Two hot happenings this fall put DTLA front and center on the art world stage.
“Glótica” (2015), originally shown at the gallery Barro in Buenos Aires, Argentina.
Coinciding with the Getty Foundation-funded megaseries Pacific Standard Time: LA/LA, two major art events take place in Downtown this season: the debut of proyectosLA, a cultural platform that provides a unique opportunity for the most innovative modern and contemporary Latin American art galleries to exhibit in Los Angeles, as well as the highly anticipated reopening of the renamed Institute of Contemporary Art, Los Angeles (ICA LA), formerly Bergamot Station’s Santa Monica Museum of Art, at its new home in a classic industrial building in the heart of the Arts District.
From left to right: Tracy O’Brien, Teresa Iturralde and Patricia Fajer, founders of proyectosLA.
Capitalizing on a critical moment for Latin American art, proyectosLA runs through Oct. 28 at werkärtz studios, a 20,000-square-foot Downtown LA warehouse with interiors designed by Mexican starchitect Ezequiel Farca. Curated by Luiza Teixera de Freitas and Claudia Segura, the collaborative show will feature work from Central, South and North American galleries presented in a “no walls” format. “ProyectosLA was born a few years ago with the idea of bringing Latin American galleries and artists to Los Angeles in a collaborative and collective way,” say founders Patricia Fajer, Teresa Iturralde and Tracy O’Brien. For LA’s dynamic community of art aficionados and collectors, proyectosLA will provide insight into the Latin American region within the historical context of its relationship to Los Angeles. Alexandra García, of Guadalajara’s Páramo Gallery, explains that “the premise of ‘no walls, no borders’ seemed more important and relevant than ever.” Nahuel Ortiz Vidal, of the Argentine gallery Barro, adds that proyectosLA “speaks in an international language. It is vital because it is being built as a platform of cultural exchange.” Tickets cost $20; each ticket is valid during the entire run of the exhibition, proyectosla.com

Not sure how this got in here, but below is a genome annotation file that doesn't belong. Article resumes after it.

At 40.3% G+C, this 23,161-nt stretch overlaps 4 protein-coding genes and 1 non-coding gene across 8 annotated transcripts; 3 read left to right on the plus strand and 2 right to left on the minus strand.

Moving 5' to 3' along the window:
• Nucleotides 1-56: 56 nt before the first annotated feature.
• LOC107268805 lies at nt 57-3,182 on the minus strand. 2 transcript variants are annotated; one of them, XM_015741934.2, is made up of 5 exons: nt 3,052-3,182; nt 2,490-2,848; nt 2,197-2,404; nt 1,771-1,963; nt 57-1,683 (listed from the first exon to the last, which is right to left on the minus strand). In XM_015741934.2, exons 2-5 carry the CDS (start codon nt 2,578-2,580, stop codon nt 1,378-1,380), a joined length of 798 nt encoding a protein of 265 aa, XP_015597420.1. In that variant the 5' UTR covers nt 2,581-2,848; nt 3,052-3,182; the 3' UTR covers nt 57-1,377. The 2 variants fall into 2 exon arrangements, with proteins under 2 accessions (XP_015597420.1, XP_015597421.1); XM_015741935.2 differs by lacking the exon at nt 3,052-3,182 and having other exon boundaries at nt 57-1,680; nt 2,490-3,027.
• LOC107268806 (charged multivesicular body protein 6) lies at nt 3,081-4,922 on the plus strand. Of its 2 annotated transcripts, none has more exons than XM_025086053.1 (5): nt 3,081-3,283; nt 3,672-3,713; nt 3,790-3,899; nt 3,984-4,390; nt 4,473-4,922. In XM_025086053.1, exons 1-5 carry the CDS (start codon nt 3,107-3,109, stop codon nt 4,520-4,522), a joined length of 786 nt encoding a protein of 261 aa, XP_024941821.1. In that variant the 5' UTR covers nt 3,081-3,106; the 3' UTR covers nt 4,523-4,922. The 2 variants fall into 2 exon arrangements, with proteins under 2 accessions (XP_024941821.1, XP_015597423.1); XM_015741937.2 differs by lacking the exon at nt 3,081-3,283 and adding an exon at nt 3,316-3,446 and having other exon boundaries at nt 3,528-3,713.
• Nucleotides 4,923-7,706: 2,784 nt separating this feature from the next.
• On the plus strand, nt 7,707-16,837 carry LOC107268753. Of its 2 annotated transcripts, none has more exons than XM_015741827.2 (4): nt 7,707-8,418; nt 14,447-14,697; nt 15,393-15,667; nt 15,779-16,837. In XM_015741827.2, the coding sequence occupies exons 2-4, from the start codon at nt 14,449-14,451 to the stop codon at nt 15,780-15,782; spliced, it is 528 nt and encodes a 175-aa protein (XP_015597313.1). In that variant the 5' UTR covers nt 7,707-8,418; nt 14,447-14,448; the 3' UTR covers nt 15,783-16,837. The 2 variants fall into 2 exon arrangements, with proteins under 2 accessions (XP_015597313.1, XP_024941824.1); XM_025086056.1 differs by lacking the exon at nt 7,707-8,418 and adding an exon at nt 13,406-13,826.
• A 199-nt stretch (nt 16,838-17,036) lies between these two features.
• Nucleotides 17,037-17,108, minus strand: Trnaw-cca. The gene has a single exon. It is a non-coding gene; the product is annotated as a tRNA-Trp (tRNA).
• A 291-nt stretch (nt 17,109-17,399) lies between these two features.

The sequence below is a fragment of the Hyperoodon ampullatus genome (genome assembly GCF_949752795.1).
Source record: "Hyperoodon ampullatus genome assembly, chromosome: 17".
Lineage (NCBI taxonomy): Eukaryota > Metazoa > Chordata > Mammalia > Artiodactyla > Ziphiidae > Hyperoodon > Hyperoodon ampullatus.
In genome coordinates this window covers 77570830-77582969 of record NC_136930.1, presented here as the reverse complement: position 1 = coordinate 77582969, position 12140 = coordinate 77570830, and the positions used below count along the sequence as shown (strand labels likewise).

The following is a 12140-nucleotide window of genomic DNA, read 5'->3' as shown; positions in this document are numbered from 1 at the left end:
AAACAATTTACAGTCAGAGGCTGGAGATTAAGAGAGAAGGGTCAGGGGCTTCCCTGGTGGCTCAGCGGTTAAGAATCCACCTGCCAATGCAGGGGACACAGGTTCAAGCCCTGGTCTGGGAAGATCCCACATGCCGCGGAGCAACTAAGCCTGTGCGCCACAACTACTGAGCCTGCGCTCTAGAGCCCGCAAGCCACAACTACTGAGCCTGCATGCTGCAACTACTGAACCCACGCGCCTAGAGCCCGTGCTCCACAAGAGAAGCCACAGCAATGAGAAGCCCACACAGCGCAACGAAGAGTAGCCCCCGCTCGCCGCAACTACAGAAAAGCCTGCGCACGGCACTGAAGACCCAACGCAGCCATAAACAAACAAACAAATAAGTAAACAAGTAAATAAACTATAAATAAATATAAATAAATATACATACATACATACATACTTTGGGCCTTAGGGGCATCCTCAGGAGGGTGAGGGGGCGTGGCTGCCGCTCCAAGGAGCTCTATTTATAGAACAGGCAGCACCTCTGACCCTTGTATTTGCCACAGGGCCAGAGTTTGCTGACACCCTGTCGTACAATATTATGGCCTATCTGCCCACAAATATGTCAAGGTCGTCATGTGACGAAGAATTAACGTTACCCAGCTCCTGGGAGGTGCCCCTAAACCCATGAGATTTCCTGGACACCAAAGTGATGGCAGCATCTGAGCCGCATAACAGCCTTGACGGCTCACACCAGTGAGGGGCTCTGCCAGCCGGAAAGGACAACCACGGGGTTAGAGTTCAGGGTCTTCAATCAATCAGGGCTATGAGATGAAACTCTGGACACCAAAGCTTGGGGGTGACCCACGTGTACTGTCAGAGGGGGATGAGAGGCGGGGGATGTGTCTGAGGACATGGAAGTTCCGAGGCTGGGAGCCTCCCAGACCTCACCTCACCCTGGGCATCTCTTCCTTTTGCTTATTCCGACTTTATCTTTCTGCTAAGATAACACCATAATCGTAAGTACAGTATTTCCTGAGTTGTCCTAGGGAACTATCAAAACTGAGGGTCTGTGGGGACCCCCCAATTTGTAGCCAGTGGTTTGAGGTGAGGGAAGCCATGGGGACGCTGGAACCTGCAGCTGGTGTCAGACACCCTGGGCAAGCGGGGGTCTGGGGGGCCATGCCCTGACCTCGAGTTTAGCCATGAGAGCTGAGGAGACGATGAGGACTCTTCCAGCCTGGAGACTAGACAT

ICA LA’s first show features the work of Mexican-born art legend Martín Ramírez.
Also contributing to Downtown LA’s exploding art scene, ICA LA just opened in a 12,700-square-foot space on East Seventh Street renovated by the LA-based architecture firm wHY. Led by Executive Director Elsa Longhauser, the museum’s boundary-pushing exhibitions of works by international artists, dynamic public programs and inclusive community partnerships are intended to reflect the diversity of Los Angeles and the world. The premiere exhibition, titled Martín Ramírez: His Life in Pictures, Another Interpretation, is on view in the main gallery and includes some 50 drawings and collages by the legendary self-taught master, who died in 1963. Debuting alongside the Ramírez show will be additional exhibits organized by ICA LA curator Jamillah James. Project Room: Abigail DeVille is the Bronx-based artist’s first Los Angeles solo show and touches upon displacement, migration and cultural invisibility, says James. “Now I’m going to tell you everything,” a temporary installation by artist Sarah Cain, is the inaugural project for ICA LA’s courtyard wall on Seventh Street. Spanning a massive 800 square feet, Cain’s work takes its title from a poem written for the artist by poet Bernadette Mayer. Who says bigger isn’t better? Admission is free of charge, theicala.org